- Museum number
- Object: Search-night; -or- state-watchmen, mistaking honest-men for conspirators. -Vide state arrests
The interior of a bare, poverty-stricken room with a raftered roof. Pitt and Dundas, as watchmen, batter down the upper timbers of a door (right) which has been strongly bolted, locked, and barricaded. Both have long staves, Pitt holds up a lantern. The occupants hide or flee, except Lord Moira, who stands stiffly in profile to the right on the extreme left, his crisped fingers outspread deprecatingly, disassociating himself from his companions (cf. BMSat 9184); he wears regimentals with a cocked hat. A heavy but ragged cloth covers a rectangular table in the middle of the room, on which are ink-pot and papers: a 'Plan of Invasion' with a map of 'France' and 'Ireland'. This lies across a paper signed 'yours O'Conner'. A dark-lantern stands on the open pages of the 'Proceedings of the London Corresponding Society'. An office stool has been overturned. Prone under the table, their heads and shoulders draped by the cloth, are (left to right): Horne Tooke, Nicoll, and Tierney. Fox and Sheridan escape up a ladder to a trap-door in the roof; the latter still has one foot on the floor. Between ladder and wall (left) is an iron-bound chest filled with daggers; more daggers are heaped on the floor: beneath them are two papers: 'The Press' (the organ of the United Irishmen, started by O'Connor, see BMSat 9186) and 'Bloody News from Ireland Bloody News Bloody News'; this lies across a paper signed 'Munchausen' (cf. BMSat 9184). The Duke of Norfolk is timorously waiting his turn to escape by the wide chimney, up which Bedford is disappearing; the latter is identified by a paper hanging from his pocket: 'Bedford Dog Kennel'. A large fire burns in the grate, on the bar of which Bedford puts his foot. Across the chimney is scrawled 'Vive l'Egalite', on either side of a bonnet-rouge. Above it are prints, bust-portraits of 'Buonapart' and 'Robertspier'. On the right is a casement window showing a night sky and the turrets of the White Tower. Below it is hung a broadside headed by a guillotine and the words 'Vive la Guillotin'. In the corner of the room (right) is a pile of bonnets-rouges. In the foreground rats scamper towards a large hole in the ramshackle floor. Beside them are papers: 'Assignats' and 'Plan for raising United Irishmen'. 20 March 1798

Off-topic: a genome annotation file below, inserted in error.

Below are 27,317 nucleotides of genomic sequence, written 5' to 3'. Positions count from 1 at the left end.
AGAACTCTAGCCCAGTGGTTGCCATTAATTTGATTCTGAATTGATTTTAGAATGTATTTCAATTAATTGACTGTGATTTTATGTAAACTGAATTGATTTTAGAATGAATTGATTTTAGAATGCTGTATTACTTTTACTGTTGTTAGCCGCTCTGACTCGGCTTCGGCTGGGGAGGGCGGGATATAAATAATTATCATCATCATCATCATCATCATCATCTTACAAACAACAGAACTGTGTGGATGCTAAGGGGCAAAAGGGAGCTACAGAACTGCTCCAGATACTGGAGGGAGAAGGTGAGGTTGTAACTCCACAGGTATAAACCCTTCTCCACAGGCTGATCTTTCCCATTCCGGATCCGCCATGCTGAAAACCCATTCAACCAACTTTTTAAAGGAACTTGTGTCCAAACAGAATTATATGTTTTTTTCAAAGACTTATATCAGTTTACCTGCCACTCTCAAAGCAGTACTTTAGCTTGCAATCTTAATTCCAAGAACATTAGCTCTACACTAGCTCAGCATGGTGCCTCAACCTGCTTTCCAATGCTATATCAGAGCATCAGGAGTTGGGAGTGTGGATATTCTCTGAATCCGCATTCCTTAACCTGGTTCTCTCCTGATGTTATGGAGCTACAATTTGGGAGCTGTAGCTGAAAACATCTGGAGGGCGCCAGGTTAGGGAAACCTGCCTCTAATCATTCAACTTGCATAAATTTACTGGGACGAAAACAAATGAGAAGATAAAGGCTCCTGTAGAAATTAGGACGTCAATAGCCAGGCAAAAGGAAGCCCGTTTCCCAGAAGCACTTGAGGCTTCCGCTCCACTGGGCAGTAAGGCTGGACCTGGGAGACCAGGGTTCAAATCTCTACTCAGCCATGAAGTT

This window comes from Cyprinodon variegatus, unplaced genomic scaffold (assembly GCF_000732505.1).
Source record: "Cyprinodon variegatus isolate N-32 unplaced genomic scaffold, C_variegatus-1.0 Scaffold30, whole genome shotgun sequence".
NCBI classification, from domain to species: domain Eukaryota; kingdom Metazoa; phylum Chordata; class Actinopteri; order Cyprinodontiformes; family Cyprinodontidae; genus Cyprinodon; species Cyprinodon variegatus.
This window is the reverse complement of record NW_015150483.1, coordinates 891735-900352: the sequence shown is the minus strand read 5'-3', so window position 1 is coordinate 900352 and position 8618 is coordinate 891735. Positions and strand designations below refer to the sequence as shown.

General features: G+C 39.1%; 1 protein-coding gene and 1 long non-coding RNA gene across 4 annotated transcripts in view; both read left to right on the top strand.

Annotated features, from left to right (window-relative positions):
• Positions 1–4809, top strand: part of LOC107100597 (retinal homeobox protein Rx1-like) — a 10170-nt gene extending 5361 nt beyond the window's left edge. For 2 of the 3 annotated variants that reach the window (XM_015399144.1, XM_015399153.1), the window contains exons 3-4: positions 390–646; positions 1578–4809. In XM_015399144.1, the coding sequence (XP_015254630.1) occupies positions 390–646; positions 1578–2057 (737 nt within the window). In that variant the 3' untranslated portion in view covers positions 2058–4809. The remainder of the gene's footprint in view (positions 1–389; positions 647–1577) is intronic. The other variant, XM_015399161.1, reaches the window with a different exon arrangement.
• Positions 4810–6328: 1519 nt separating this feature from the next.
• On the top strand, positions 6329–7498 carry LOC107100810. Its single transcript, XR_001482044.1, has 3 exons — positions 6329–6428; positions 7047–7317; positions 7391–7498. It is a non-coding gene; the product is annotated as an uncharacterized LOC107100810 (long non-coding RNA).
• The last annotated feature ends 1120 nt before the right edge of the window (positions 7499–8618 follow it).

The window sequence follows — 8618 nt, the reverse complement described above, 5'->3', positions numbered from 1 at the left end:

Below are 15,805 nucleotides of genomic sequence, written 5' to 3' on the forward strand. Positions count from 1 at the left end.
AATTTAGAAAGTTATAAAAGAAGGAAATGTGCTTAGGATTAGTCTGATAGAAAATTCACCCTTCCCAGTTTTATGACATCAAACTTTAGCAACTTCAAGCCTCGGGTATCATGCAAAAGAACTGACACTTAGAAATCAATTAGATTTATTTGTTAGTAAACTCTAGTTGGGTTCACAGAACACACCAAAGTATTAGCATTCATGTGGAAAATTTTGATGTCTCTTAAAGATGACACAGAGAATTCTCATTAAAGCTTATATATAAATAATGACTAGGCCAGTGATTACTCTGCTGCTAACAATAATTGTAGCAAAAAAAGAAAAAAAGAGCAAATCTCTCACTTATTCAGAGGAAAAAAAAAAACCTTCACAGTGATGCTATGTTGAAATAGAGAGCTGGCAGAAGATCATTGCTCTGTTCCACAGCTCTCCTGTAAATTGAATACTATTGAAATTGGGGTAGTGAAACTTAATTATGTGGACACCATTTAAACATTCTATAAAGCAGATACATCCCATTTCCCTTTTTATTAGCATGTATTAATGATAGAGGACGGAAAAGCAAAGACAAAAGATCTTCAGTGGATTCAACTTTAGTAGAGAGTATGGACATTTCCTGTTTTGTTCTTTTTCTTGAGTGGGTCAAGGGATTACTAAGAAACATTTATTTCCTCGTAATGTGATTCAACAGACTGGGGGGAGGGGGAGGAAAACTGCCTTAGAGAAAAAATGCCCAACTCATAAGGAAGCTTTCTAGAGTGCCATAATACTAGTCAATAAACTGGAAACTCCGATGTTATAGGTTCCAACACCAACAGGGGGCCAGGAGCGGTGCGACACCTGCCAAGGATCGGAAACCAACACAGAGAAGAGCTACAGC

- Production date
Height: 260 millimetres
Width: 364 millimetres
- Curator's comments
- (Description and comment from M.Dorothy George, 'Catalogue of Political and Personal Satires in the British Museum', VII, 1942)
On 27 Feb. 1798 O'Connor, O'Coigley, Binns, and two others were arrested in Margate when about to embark for France to urge (on behalf of the United Irishmen) the prompt dispatch of an invading fleet to Ireland (see BMSats 9244, 9245). Binns was a leading member of the London Corresponding Society. The important arrest was due to Pitt's secret service, which had information from Hamburg of the Franco-Irish plans. W. J. Fitzpatrick, 'Secret Service under Pitt', 1892, pp. 15-23; Rose, 'Pitt and the Great War', 1911, pp. 349-51; 'Memoirs of Wolfe Tone', 1827, ii. 283-5. Other members of the London Corresponding Society were arrested on 15 Mar. and examined before the Privy Council. 'Lond. Chron.', 17 Mar. One of many prints in which the leaders of the Opposition are depicted as revolutionaries. For the Corresponding Society see B.M. Add. MSS. 27808, 27811-17, Veitch, 'Genesis of Parliamentary Reform', 1913, pp. 191 ff., and BMSats 8424, 8500, 8507, 8624, 8664, 8685, 9039, 9191, 9194, 9202, 9230, 9242, 9258, 9270, 9341, 9369.
Grego, 'Gillray', p. 238. Wright and Evans, No. 184. Reprinted, 'G.W.G.', 1830.
- Not on display
- Exhibition history
1998 Apr-Aug, Belfast, Ulster Museum, 'Up in Arms'
- Acquisition date
- Prints and Drawings
- Registration number